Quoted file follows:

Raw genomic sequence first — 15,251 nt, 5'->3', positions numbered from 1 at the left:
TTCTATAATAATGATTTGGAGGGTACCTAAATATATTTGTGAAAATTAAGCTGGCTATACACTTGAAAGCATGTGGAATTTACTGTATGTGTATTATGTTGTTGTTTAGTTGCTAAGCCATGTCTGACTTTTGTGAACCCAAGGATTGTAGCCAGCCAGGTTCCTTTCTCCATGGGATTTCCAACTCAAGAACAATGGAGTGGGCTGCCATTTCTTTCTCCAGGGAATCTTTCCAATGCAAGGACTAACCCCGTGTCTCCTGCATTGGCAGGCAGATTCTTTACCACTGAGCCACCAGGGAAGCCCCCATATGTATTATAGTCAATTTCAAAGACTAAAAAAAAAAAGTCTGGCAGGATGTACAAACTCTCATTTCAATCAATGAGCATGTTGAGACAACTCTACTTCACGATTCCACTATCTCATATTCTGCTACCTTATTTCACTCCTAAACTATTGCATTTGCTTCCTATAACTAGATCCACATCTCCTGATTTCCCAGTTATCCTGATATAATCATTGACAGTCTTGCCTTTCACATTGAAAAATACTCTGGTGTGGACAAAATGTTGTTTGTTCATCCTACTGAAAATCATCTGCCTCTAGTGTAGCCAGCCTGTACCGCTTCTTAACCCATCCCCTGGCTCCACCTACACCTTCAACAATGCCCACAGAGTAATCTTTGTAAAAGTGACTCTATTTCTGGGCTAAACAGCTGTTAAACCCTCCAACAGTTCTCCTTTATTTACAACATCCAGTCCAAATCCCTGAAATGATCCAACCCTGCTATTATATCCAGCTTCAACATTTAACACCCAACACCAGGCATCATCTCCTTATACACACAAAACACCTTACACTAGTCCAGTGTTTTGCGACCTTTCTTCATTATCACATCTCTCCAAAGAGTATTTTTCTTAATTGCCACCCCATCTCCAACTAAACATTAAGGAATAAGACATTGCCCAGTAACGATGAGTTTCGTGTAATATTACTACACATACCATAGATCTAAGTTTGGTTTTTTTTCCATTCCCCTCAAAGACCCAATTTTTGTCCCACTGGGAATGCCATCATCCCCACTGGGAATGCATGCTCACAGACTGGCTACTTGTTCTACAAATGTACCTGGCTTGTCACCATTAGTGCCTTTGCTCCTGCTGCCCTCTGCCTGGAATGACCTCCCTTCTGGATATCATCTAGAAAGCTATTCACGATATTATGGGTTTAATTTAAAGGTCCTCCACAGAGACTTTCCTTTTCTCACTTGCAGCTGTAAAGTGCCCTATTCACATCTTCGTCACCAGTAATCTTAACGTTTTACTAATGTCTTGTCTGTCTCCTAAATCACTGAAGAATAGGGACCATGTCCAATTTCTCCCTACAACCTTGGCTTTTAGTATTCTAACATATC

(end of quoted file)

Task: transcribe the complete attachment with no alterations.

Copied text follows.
Raw genomic sequence first — 15,251 nt, 5'->3', positions numbered from 1 at the left:
TTCTATAATAATGATTTGGAGGGTACCTAAATATATTTGTGAAAATTAAGCTGGCTATACACTTGAAAGCATGTGGAATTTACTGTATGTGTATTATGTTGTTGTTTAGTTGCTAAGCCATGTCTGACTTTTGTGAACCCAAGGATTGTAGCCAGCCAGGTTCCTTTCTCCATGGGATTTCCAACTCAAGAACAATGGAGTGGGCTGCCATTTCTTTCTCCAGGGAATCTTTCCAATGCAAGGACTAACCCCGTGTCTCCTGCATTGGCAGGCAGATTCTTTACCACTGAGCCACCAGGGAAGCCCCCATATGTATTATAGTCAATTTCAAAGACTAAAAAAAAAAAGTCTGGCAGGATGTACAAACTCTCATTTCAATCAATGAGCATGTTGAGACAACTCTACTTCACGATTCCACTATCTCATATTCTGCTACCTTATTTCACTCCTAAACTATTGCATTTGCTTCCTATAACTAGATCCACATCTCCTGATTTCCCAGTTATCCTGATATAATCATTGACAGTCTTGCCTTTCACATTGAAAAATACTCTGGTGTGGACAAAATGTTGTTTGTTCATCCTACTGAAAATCATCTGCCTCTAGTGTAGCCAGCCTGTACCGCTTCTTAACCCATCCCCTGGCTCCACCTACACCTTCAACAATGCCCACAGAGTAATCTTTGTAAAAGTGACTCTATTTCTGGGCTAAACAGCTGTTAAACCCTCCAACAGTTCTCCTTTATTTACAACATCCAGTCCAAATCCCTGAAATGATCCAACCCTGCTATTATATCCAGCTTCAACATTTAACACCCAACACCAGGCATCATCTCCTTATACACACAAAACACCTTACACTAGTCCAGTGTTTTGCGACCTTTCTTCATTATCACATCTCTCCAAAGAGTATTTTTCTTAATTGCCACCCCATCTCCAACTAAACATTAAGGAATAAGACATTGCCCAGTAACGATGAGTTTCGTGTAATATTACTACACATACCATAGATCTAAGTTTGGTTTTTTTTCCATTCCCCTCAAAGACCCAATTTTTGTCCCACTGGGAATGCCATCATCCCCACTGGGAATGCATGCTCACAGACTGGCTACTTGTTCTACAAATGTACCTGGCTTGTCACCATTAGTGCCTTTGCTCCTGCTGCCCTCTGCCTGGAATGACCTCCCTTCTGGATATCATCTAGAAAGCTATTCACGATATTATGGGTTTAATTTAAAGGTCCTCCACAGAGACTTTCCTTTTCTCACTTGCAGCTGTAAAGTGCCCTATTCACATCTTCGTCACCAGTAATCTTAACGTTTTACTAATGTCTTGTCTGTCTCCTAAATCACTGAAGAATAGGGACCATGTCCAATTTCTCCCTACAACCTTGGCTTTTAGTATTCTAACATATC